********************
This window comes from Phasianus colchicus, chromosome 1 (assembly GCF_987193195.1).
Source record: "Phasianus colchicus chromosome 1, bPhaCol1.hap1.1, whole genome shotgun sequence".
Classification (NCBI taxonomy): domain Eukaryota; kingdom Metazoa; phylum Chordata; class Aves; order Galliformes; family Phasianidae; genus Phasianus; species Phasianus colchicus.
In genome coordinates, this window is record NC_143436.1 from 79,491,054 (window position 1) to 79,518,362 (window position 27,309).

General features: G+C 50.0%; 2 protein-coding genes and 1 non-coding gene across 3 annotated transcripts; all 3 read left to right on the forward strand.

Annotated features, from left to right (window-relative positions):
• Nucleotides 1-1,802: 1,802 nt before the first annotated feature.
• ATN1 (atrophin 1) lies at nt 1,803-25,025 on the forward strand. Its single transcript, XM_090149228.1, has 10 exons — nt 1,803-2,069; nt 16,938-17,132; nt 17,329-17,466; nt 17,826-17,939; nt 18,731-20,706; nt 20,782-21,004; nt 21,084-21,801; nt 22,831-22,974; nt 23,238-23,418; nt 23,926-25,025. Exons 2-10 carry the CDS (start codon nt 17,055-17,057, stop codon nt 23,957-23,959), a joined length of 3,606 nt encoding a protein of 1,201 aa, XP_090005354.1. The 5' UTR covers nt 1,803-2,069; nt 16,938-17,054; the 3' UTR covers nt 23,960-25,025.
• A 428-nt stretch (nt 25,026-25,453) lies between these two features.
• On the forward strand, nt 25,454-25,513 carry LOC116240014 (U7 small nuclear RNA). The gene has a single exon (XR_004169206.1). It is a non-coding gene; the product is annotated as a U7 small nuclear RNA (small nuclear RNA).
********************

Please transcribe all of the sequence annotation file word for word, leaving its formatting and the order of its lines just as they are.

This window comes from Phasianus colchicus, chromosome 1 (assembly GCF_987193195.1).
Source record: "Phasianus colchicus chromosome 1, bPhaCol1.hap1.1, whole genome shotgun sequence".
Classification (NCBI taxonomy): domain Eukaryota; kingdom Metazoa; phylum Chordata; class Aves; order Galliformes; family Phasianidae; genus Phasianus; species Phasianus colchicus.
In genome coordinates, this window is record NC_143436.1 from 79,491,054 (window position 1) to 79,518,362 (window position 27,309).

General features: G+C 50.0%; 2 protein-coding genes and 1 non-coding gene across 3 annotated transcripts; all 3 read left to right on the forward strand.

Annotated features, from left to right (window-relative positions):
• Nucleotides 1-1,802: 1,802 nt before the first annotated feature.
• ATN1 (atrophin 1) lies at nt 1,803-25,025 on the forward strand. Its single transcript, XM_090149228.1, has 10 exons — nt 1,803-2,069; nt 16,938-17,132; nt 17,329-17,466; nt 17,826-17,939; nt 18,731-20,706; nt 20,782-21,004; nt 21,084-21,801; nt 22,831-22,974; nt 23,238-23,418; nt 23,926-25,025. Exons 2-10 carry the CDS (start codon nt 17,055-17,057, stop codon nt 23,957-23,959), a joined length of 3,606 nt encoding a protein of 1,201 aa, XP_090005354.1. The 5' UTR covers nt 1,803-2,069; nt 16,938-17,054; the 3' UTR covers nt 23,960-25,025.
• A 428-nt stretch (nt 25,026-25,453) lies between these two features.
• On the forward strand, nt 25,454-25,513 carry LOC116240014 (U7 small nuclear RNA). The gene has a single exon (XR_004169206.1). It is a non-coding gene; the product is annotated as a U7 small nuclear RNA (small nuclear RNA).